The other important part of the graphics experience is the screen. Here I have one gripe… and before I describe it, I should say, I’m pretty sure this is my fault – my friend has not had this problem, and I’ve not seen any other reports of it. The one problem is screen burn-in. If stuff around the edges of the screen stays in the same spot too long, and then I turn the screen off and leave it that way for a while, I can see shadows of the old screen contents later, sometimes quite well. The reason I think this is my fault is because it didn’t happen at first, and then I left the laptop upside-down trying to improve its cooling airflow during a large compile job. I left it in this state overnight… and when I opened the laptop in the morning, I could see burn-in. Facepalm. I confirmed with my friend that KFocus XE is not intended to be left upside-down like that, and that I may have damaged the screen in so doing. Which would explain why the burn-in happens most near the edges of the screen and much less in the middle. Thankfully, the burn-in mostly goes away on its own if I leave the screen on long enough, and I can use the LCD Scrub screensaver from XScreenSaver to help it out (which may not even be necessary). Other than that, the screen seems to have survived my accidental mistreatment without problems.
Apart from my most likely self-inflicted burn-in issue, the screen is amazing. Colors are bright and crisp, and details are easily visible even when they’re small thanks to the Full HD resolution. The closest thing I’ve had to a monitor this good was a ViewSonic Full HD monitor, and both of the ones I have are dead. Every other Full HD monitor I have either has horrible color or something wrong with the backlight – the KFocus XE screen has neither problem. Coming from a 1366×768 screen, this high-res screen has been a gigantic relief and makes multitasking a lot easier. I can’t think of any way the screen could be better – if it was any higher resolution, I’d need display scaling due to its size, and that would essentially negate the best effect of having a higher res monitor (more screen real estate).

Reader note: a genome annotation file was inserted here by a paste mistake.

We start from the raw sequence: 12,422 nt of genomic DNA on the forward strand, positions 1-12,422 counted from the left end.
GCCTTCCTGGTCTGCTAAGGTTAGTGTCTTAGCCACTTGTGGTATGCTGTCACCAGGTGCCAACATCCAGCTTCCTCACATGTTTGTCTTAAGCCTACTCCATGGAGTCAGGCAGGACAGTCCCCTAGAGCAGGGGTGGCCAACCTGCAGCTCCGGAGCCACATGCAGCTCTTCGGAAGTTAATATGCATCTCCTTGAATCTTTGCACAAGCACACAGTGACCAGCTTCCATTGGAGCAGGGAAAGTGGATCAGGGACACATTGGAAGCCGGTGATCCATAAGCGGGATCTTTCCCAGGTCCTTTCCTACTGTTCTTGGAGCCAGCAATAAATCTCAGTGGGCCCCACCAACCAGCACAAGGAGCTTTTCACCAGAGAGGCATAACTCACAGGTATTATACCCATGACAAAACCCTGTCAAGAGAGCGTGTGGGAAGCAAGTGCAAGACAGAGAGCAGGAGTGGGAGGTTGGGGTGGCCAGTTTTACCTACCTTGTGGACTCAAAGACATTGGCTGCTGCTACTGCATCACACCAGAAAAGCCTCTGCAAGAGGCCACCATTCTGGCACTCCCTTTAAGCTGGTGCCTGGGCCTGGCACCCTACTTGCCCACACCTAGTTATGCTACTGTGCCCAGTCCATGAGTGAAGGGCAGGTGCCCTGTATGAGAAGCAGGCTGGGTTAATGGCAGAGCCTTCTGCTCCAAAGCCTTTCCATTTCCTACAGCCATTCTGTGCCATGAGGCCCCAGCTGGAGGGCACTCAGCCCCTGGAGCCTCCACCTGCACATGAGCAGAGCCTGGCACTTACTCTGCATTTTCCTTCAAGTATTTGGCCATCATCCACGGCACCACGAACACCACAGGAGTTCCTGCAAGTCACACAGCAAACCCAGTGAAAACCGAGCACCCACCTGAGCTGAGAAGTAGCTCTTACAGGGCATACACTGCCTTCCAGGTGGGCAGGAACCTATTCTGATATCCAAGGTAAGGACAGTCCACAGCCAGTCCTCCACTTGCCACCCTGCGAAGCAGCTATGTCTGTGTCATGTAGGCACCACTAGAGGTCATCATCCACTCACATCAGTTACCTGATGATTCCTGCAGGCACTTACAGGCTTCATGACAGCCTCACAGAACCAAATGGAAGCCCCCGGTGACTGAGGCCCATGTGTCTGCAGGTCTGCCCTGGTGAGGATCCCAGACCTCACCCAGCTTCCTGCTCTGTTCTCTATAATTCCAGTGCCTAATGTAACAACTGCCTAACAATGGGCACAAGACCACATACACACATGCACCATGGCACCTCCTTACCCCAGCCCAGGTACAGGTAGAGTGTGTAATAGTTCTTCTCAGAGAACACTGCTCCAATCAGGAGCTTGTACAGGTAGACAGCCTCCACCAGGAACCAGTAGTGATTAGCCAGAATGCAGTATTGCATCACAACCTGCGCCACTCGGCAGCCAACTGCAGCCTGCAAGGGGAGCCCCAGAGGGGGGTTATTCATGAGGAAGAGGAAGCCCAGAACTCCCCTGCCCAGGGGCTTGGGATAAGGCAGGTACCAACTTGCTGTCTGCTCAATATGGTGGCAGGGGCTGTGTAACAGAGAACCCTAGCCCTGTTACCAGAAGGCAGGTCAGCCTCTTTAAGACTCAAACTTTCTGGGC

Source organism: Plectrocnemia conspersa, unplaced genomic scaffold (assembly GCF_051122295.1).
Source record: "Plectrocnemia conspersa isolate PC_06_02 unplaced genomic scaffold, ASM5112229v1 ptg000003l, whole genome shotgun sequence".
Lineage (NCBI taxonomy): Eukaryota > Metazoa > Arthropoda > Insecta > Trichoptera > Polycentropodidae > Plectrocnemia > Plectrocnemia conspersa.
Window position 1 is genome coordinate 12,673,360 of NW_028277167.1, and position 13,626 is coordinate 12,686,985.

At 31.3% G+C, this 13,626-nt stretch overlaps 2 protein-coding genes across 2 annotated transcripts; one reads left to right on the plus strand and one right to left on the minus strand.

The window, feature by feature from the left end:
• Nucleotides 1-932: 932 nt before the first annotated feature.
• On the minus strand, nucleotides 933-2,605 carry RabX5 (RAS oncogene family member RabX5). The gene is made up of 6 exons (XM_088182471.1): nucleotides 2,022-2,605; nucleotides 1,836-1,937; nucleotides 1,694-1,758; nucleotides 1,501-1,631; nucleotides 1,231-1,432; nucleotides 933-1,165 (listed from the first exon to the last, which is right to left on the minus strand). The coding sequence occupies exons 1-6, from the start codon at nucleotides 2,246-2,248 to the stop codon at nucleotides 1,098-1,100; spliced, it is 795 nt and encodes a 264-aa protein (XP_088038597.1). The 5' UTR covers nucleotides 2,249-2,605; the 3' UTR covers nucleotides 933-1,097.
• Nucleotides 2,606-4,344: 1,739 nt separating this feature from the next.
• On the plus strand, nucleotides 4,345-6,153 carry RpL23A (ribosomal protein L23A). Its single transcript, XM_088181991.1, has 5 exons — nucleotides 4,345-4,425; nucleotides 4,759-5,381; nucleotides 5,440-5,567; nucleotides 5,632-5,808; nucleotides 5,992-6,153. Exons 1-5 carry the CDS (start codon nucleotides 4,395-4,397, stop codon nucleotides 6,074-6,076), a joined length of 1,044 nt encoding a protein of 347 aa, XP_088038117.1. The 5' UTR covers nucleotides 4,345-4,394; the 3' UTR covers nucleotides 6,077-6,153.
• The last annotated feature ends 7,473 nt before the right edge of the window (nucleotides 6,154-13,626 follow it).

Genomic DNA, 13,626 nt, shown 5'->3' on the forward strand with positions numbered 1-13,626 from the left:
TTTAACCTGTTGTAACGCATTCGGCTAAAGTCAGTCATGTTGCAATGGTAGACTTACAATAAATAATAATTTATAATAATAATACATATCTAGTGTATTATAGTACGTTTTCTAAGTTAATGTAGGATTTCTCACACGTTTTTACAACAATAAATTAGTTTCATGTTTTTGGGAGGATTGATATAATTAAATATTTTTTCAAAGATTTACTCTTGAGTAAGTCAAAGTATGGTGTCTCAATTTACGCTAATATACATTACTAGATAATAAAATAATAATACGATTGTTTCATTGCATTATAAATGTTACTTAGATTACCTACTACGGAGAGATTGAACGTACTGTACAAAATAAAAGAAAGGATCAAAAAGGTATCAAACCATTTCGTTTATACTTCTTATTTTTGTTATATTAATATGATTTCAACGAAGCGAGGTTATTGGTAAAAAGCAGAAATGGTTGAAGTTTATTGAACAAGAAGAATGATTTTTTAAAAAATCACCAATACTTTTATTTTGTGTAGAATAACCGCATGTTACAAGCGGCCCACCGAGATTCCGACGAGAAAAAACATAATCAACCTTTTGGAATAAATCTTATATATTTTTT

As a whole, the graphics and screen of the KFocus XE have surpassed my expectations and are perfect for everything I do.
A good laptop generally has to be relatively lightweight, have good battery life, and have good WiFi range in order to be useful as a mobile system. In my experience, the Kubuntu Focus XE has all three.
For weight, the XE is, as discussed earlier, quite thin and light. Unlike my older system, which was a leg-squisher and could end up causing actual pain if you left it on your lap too long, the XE can remain on my lap for extended periods of time without problems. It’s not as light as my tablet (an HP Chromebook x2), but it’s fairly close, which is surprising considering that my tablet is a fanless machine with a rather pathetic processor. Whereas the KFocus XE has dual fans and a powerful processor.
Battery life is also quite good. I generally prefer battery lifetime over “how long can I use the battery before it drains dry”, so I don’t have my XE disconnected from its charger for super long, and I use the FlexiCharger feature, which I have set to make the laptop not charge at all until it get to below 40% and stop charging once it hits about 80%. Most of the time, I only use 25% of the battery life at a time, if that. That lasts me for what I would guess is an hour of intensive use, and much longer when in a power-saving mode. According to the Kubuntu Focus team, the battery should last from four hours under heavy use, to as much as ten hours under light use. That fits with my experience, and that also means that the battery in this should last longer than my ChromeOS tablet (which only gives about six to seven hours).
As for WiFi range, I currently live in a relatively small house where each room is about two rooms away from the room furthest away from it. One would think a house of this size would make it tricky to thoroughly review the WiFi range, but the smallish house is offset by my absolutely pathetic router (alright so it’s a cellular mobile hotspot about the size of half a deck of cards). I have the hotspot on one side of my house, yet I still get connectivity and decent speeds on the other side of the house most of the time. Considering the very poor quality of the WiFi signal provided by the hotspot, this is really good, and it works perfectly for what I do.
The WiFi chip in the KFocus XE is the Intel AX201, which is a WiFi 6 device that is theoretically capable of 2.4 Gbps speeds. My hotspot doesn’t provide anything even close to that, but while I may not get the full speed of the chip, I definitely get the full speed of my hotspot, as I see no difference in speeds whether I use a WiFi connection or a direct USB connection to the hotspot.